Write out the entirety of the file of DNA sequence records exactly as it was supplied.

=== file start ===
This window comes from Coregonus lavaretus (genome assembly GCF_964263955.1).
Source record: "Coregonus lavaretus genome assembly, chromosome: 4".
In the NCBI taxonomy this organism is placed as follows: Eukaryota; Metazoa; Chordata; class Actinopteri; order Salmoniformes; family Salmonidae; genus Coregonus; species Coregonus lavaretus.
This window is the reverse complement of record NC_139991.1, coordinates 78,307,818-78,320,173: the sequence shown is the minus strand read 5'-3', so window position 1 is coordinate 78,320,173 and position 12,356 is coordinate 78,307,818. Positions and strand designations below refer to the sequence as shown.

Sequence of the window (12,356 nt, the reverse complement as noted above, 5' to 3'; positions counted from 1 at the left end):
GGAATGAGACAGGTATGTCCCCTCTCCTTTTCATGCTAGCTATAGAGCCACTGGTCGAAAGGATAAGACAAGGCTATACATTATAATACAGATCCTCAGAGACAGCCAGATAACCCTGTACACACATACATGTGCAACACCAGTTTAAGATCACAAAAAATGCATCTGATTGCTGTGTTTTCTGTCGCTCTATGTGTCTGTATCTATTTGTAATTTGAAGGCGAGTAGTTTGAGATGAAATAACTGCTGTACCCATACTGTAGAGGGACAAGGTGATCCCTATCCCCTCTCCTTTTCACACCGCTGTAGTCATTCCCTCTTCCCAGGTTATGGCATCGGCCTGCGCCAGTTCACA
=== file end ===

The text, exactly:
This window comes from Coregonus lavaretus (genome assembly GCF_964263955.1).
Source record: "Coregonus lavaretus genome assembly, chromosome: 4".
In the NCBI taxonomy this organism is placed as follows: Eukaryota; Metazoa; Chordata; class Actinopteri; order Salmoniformes; family Salmonidae; genus Coregonus; species Coregonus lavaretus.
This window is the reverse complement of record NC_139991.1, coordinates 78,307,818-78,320,173: the sequence shown is the minus strand read 5'-3', so window position 1 is coordinate 78,320,173 and position 12,356 is coordinate 78,307,818. Positions and strand designations below refer to the sequence as shown.

Sequence of the window (12,356 nt, the reverse complement as noted above, 5' to 3'; positions counted from 1 at the left end):
GGAATGAGACAGGTATGTCCCCTCTCCTTTTCATGCTAGCTATAGAGCCACTGGTCGAAAGGATAAGACAAGGCTATACATTATAATACAGATCCTCAGAGACAGCCAGATAACCCTGTACACACATACATGTGCAACACCAGTTTAAGATCACAAAAAATGCATCTGATTGCTGTGTTTTCTGTCGCTCTATGTGTCTGTATCTATTTGTAATTTGAAGGCGAGTAGTTTGAGATGAAATAACTGCTGTACCCATACTGTAGAGGGACAAGGTGATCCCTATCCCCTCTCCTTTTCACACCGCTGTAGTCATTCCCTCTTCCCAGGTTATGGCATCGGCCTGCGCCAGTTCACA